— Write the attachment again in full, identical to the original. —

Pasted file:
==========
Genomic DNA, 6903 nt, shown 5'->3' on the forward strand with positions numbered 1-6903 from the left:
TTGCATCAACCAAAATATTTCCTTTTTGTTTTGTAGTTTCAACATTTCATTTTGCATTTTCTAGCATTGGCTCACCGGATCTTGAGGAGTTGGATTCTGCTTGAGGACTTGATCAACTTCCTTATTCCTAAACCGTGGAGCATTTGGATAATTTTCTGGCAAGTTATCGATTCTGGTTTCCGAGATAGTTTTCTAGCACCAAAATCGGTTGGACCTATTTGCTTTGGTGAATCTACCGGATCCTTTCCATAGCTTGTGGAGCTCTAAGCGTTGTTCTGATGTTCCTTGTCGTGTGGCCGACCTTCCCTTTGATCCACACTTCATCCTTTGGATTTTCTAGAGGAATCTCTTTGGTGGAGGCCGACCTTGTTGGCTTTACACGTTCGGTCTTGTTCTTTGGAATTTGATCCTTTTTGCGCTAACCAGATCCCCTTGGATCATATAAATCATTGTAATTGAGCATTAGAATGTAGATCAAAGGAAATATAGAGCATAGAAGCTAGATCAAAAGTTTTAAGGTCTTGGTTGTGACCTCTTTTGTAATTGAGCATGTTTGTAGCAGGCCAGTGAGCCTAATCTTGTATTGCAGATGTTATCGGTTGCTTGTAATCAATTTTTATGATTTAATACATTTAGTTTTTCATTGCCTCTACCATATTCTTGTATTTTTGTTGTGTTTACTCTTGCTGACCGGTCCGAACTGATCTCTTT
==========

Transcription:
Genomic DNA, 6903 nt, shown 5'->3' on the forward strand with positions numbered 1-6903 from the left:
TTGCATCAACCAAAATATTTCCTTTTTGTTTTGTAGTTTCAACATTTCATTTTGCATTTTCTAGCATTGGCTCACCGGATCTTGAGGAGTTGGATTCTGCTTGAGGACTTGATCAACTTCCTTATTCCTAAACCGTGGAGCATTTGGATAATTTTCTGGCAAGTTATCGATTCTGGTTTCCGAGATAGTTTTCTAGCACCAAAATCGGTTGGACCTATTTGCTTTGGTGAATCTACCGGATCCTTTCCATAGCTTGTGGAGCTCTAAGCGTTGTTCTGATGTTCCTTGTCGTGTGGCCGACCTTCCCTTTGATCCACACTTCATCCTTTGGATTTTCTAGAGGAATCTCTTTGGTGGAGGCCGACCTTGTTGGCTTTACACGTTCGGTCTTGTTCTTTGGAATTTGATCCTTTTTGCGCTAACCAGATCCCCTTGGATCATATAAATCATTGTAATTGAGCATTAGAATGTAGATCAAAGGAAATATAGAGCATAGAAGCTAGATCAAAAGTTTTAAGGTCTTGGTTGTGACCTCTTTTGTAATTGAGCATGTTTGTAGCAGGCCAGTGAGCCTAATCTTGTATTGCAGATGTTATCGGTTGCTTGTAATCAATTTTTATGATTTAATACATTTAGTTTTTCATTGCCTCTACCATATTCTTGTATTTTTGTTGTGTTTACTCTTGCTGACCGGTCCGAACTGATCTCTTT